No more than half of the credit toward an undergraduate degree
may be earned by any combination of special examinations, College
Board Advanced Placement Examinations, The College Level
Examination Program, and correspondence courses. (The maximum
that may be earned by correspondence is 2’4 hours). (See 2.12, this
Section. ) ' :35»!

- 4


 Page 4

Attachment Senate Agenda Item: Standard Nine
November 6, 1974

Section V, 4.1 (page V—lZ)


Change from:


Residence Requirements:

For an undergraduate degree, regardless of the length of time

the student has attended the University, a minimum of thirty (30)

of the last thirty-six (36) credits presented for the degree must be
completed on the main campus of the University. This rule may be
waived for veterans provided they present at least thirty (30) credits
earned on the main campus.


Change to: i


Residence Requirements:

Having a University of Kentucky baccalaureate degree means,

among other things, that a certain amount of academic work has

actually been completed under the auspices of the University and

not some other institution. It is especially important that a sub—

stantial portion of work in the field of concentration be taken from
the University if a UK degree is to be claimed. Moreover, a

student should not be allowed to take the bulk of his academic work

from another institution, transfer to UK for the last few credit hours


lc‘mly, and’vclaim a UK degree.

For these reasons, for an undergraduate degree, a minimum of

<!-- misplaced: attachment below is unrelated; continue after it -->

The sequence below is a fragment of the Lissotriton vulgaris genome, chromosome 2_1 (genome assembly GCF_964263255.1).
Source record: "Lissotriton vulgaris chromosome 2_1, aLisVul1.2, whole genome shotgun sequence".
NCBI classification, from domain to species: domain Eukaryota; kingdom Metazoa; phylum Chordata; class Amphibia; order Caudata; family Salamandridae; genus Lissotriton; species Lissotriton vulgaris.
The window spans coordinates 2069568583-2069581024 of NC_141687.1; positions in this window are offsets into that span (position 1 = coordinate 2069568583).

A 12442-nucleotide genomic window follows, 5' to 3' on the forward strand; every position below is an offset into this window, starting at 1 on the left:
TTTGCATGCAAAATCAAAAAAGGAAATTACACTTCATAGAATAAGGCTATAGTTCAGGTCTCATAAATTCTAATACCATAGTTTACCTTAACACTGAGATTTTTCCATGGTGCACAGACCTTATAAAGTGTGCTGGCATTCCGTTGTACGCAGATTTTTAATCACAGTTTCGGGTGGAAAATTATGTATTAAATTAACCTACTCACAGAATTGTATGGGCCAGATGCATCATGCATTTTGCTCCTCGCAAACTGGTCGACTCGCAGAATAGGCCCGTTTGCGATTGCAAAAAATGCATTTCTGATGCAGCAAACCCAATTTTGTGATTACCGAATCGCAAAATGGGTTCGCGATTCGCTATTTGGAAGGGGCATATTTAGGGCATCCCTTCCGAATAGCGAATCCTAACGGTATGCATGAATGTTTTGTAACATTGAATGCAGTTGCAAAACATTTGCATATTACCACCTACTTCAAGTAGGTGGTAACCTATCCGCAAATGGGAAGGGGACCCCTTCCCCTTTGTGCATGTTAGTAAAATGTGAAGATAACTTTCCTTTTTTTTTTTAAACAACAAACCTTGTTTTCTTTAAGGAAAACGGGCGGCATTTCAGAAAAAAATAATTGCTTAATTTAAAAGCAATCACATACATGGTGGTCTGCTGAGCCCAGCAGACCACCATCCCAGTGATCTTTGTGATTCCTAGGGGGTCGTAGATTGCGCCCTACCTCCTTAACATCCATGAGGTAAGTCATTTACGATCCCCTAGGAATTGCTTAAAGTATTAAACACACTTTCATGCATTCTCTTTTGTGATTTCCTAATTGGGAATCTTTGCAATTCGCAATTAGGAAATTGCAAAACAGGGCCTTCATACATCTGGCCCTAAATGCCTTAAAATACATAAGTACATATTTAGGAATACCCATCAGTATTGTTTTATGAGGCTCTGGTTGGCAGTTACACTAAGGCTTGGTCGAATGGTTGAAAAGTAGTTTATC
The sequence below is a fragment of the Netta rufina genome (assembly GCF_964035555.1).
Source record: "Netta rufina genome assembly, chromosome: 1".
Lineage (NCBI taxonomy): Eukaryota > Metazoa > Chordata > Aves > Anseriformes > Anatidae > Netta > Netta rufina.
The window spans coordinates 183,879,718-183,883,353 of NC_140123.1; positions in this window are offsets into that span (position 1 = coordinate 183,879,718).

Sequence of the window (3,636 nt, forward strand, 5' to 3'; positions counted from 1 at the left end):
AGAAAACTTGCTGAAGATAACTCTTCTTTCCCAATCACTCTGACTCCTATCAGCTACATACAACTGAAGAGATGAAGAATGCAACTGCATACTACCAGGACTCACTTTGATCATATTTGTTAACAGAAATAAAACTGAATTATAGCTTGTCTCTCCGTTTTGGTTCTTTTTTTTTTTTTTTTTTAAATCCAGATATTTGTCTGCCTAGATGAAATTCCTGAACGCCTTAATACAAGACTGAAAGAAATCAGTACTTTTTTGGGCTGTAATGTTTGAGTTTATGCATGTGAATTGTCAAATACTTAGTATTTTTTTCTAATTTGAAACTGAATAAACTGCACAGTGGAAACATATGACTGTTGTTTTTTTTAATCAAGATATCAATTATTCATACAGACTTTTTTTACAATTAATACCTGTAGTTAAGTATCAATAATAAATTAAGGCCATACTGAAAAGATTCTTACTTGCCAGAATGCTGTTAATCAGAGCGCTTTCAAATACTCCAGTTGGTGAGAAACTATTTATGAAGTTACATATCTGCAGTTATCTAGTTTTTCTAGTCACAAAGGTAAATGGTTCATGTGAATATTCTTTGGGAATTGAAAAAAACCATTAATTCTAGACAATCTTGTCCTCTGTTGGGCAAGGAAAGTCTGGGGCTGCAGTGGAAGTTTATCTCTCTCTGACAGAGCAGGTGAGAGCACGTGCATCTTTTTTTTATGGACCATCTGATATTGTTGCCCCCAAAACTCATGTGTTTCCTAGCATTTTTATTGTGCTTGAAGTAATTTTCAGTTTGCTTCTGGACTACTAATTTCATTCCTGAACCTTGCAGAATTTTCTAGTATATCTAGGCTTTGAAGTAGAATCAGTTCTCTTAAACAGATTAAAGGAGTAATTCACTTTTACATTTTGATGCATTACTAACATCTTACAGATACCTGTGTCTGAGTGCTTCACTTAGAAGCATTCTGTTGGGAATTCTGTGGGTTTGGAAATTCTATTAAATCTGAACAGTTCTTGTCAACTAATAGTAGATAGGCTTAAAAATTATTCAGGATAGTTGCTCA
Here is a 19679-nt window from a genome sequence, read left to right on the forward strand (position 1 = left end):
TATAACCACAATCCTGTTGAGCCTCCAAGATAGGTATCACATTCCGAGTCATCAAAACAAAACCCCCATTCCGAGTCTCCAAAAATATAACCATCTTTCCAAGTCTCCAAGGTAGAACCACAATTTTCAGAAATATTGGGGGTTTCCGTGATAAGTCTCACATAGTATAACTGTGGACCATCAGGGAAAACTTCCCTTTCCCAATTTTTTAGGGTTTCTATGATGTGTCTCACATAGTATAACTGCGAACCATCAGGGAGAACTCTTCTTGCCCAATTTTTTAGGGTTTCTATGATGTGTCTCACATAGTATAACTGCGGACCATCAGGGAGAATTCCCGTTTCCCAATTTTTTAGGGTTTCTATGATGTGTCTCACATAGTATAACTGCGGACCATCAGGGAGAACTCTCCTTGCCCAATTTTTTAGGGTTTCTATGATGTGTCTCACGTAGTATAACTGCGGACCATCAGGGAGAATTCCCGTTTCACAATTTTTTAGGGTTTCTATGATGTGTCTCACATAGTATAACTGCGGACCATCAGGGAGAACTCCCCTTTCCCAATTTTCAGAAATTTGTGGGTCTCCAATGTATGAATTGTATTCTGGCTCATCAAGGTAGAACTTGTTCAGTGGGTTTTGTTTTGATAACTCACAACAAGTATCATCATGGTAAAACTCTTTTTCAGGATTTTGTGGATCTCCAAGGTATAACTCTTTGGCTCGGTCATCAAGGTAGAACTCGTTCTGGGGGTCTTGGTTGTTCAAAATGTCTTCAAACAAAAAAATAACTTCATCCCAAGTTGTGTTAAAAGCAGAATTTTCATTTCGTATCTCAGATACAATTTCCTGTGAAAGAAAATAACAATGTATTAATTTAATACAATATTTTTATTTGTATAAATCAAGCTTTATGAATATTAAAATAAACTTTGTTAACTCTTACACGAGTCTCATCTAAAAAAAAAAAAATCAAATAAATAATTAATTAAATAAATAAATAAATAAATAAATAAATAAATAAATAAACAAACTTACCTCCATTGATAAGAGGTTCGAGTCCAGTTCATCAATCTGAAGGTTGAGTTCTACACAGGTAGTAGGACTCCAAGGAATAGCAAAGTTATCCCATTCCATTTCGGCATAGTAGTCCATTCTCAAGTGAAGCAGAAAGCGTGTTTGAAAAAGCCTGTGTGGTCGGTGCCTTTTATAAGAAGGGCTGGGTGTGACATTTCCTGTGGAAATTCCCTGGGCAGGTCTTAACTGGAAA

thirty (30) of the last thirty- six (36) credits, presented for the
degree must be taken from the University, but no‘l’necessarily on
the main campus.

Any request for waiver by veterans or other students must be
presented for approval to the dean of the student's college.





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beiitei 101Devcl01311’1cm al, 1110 institute nag been

that time and s "LDjQCt to various changes in 1id111i11
thoi1ty and procedure ', the Director oi the Institute,
Wilbur, ' '" ' orts ard the Institute is under t.

ction of ‘ , — “ , ' ate School.

The Social Vv’eli’are Resear

certain interdisciplinary rc

optimize utilization of large anion;

available to support research in

which initially supported the Insti'u‘

Dean 01 the Graduate School, after "m , 1 ‘ ' ate consuita
rained that the activities 1or wnich the Institute were orig:

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can and will be c1iect1veiy addressee 111101191 other Inechanisnas an: that
‘th-‘re is no particular reason 10: the continued existence of the Institute.
A reconq'mendation has, therefore, heeei forwarded to President S1111ie—
tary that the Institute be discontinued.

The University Senate Standing Committee on Academic 0'10

and Stiuctuie has condu ctcd hearings and has ‘ 'stigatcd all iv>1i:rt:'1;‘11:1i11.
aspects of the Social W‘elfare Research I "‘1 They 911:1.ic’11111'1‘}; 111,111
that some outstanding research has been done and will continue '